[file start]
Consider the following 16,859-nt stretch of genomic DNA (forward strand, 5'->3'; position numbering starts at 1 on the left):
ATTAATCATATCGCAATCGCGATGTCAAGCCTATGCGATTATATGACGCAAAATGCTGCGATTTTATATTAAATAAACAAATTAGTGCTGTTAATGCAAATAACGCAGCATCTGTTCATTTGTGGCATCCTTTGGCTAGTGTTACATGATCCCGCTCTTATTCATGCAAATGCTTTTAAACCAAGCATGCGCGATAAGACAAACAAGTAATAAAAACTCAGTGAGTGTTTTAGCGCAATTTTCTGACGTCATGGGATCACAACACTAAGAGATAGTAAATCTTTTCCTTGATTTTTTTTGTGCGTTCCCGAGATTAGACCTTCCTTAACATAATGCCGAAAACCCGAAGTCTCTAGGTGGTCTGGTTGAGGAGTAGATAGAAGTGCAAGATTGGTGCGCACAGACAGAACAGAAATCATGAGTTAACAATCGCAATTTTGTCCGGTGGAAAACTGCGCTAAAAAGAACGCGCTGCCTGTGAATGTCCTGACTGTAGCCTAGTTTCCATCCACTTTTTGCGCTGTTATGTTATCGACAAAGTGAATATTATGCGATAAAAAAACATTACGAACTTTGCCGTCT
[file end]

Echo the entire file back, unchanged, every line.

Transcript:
Consider the following 16,859-nt stretch of genomic DNA (forward strand, 5'->3'; position numbering starts at 1 on the left):
ATTAATCATATCGCAATCGCGATGTCAAGCCTATGCGATTATATGACGCAAAATGCTGCGATTTTATATTAAATAAACAAATTAGTGCTGTTAATGCAAATAACGCAGCATCTGTTCATTTGTGGCATCCTTTGGCTAGTGTTACATGATCCCGCTCTTATTCATGCAAATGCTTTTAAACCAAGCATGCGCGATAAGACAAACAAGTAATAAAAACTCAGTGAGTGTTTTAGCGCAATTTTCTGACGTCATGGGATCACAACACTAAGAGATAGTAAATCTTTTCCTTGATTTTTTTTGTGCGTTCCCGAGATTAGACCTTCCTTAACATAATGCCGAAAACCCGAAGTCTCTAGGTGGTCTGGTTGAGGAGTAGATAGAAGTGCAAGATTGGTGCGCACAGACAGAACAGAAATCATGAGTTAACAATCGCAATTTTGTCCGGTGGAAAACTGCGCTAAAAAGAACGCGCTGCCTGTGAATGTCCTGACTGTAGCCTAGTTTCCATCCACTTTTTGCGCTGTTATGTTATCGACAAAGTGAATATTATGCGATAAAAAAACATTACGAACTTTGCCGTCT